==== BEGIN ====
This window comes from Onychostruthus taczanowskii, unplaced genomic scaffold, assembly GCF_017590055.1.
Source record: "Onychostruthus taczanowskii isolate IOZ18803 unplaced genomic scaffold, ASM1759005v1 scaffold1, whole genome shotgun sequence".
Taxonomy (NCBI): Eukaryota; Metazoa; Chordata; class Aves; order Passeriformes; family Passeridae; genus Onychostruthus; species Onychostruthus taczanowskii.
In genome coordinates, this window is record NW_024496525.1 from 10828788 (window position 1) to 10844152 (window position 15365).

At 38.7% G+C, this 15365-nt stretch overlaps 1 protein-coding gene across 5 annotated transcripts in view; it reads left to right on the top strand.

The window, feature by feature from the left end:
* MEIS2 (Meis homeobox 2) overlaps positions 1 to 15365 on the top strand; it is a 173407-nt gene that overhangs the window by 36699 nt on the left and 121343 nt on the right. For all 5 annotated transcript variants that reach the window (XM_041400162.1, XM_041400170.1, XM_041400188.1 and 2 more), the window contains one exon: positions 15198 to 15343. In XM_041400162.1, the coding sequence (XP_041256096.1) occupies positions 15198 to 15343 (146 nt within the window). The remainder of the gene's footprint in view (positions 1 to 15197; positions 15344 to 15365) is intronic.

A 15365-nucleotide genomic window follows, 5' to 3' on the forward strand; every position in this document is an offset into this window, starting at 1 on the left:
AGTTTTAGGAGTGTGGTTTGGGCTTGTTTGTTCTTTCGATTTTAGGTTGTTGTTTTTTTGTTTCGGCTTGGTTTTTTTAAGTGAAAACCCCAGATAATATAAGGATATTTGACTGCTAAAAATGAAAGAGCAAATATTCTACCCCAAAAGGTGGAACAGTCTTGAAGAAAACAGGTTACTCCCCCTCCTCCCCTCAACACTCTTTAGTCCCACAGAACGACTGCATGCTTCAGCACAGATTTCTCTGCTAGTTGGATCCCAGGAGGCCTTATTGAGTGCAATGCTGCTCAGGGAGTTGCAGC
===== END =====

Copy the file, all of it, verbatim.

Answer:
This window comes from Onychostruthus taczanowskii, unplaced genomic scaffold, assembly GCF_017590055.1.
Source record: "Onychostruthus taczanowskii isolate IOZ18803 unplaced genomic scaffold, ASM1759005v1 scaffold1, whole genome shotgun sequence".
Taxonomy (NCBI): Eukaryota; Metazoa; Chordata; class Aves; order Passeriformes; family Passeridae; genus Onychostruthus; species Onychostruthus taczanowskii.
In genome coordinates, this window is record NW_024496525.1 from 10828788 (window position 1) to 10844152 (window position 15365).

At 38.7% G+C, this 15365-nt stretch overlaps 1 protein-coding gene across 5 annotated transcripts in view; it reads left to right on the top strand.

The window, feature by feature from the left end:
* MEIS2 (Meis homeobox 2) overlaps positions 1 to 15365 on the top strand; it is a 173407-nt gene that overhangs the window by 36699 nt on the left and 121343 nt on the right. For all 5 annotated transcript variants that reach the window (XM_041400162.1, XM_041400170.1, XM_041400188.1 and 2 more), the window contains one exon: positions 15198 to 15343. In XM_041400162.1, the coding sequence (XP_041256096.1) occupies positions 15198 to 15343 (146 nt within the window). The remainder of the gene's footprint in view (positions 1 to 15197; positions 15344 to 15365) is intronic.

A 15365-nucleotide genomic window follows, 5' to 3' on the forward strand; every position in this document is an offset into this window, starting at 1 on the left:
AGTTTTAGGAGTGTGGTTTGGGCTTGTTTGTTCTTTCGATTTTAGGTTGTTGTTTTTTTGTTTCGGCTTGGTTTTTTTAAGTGAAAACCCCAGATAATATAAGGATATTTGACTGCTAAAAATGAAAGAGCAAATATTCTACCCCAAAAGGTGGAACAGTCTTGAAGAAAACAGGTTACTCCCCCTCCTCCCCTCAACACTCTTTAGTCCCACAGAACGACTGCATGCTTCAGCACAGATTTCTCTGCTAGTTGGATCCCAGGAGGCCTTATTGAGTGCAATGCTGCTCAGGGAGTTGCAGC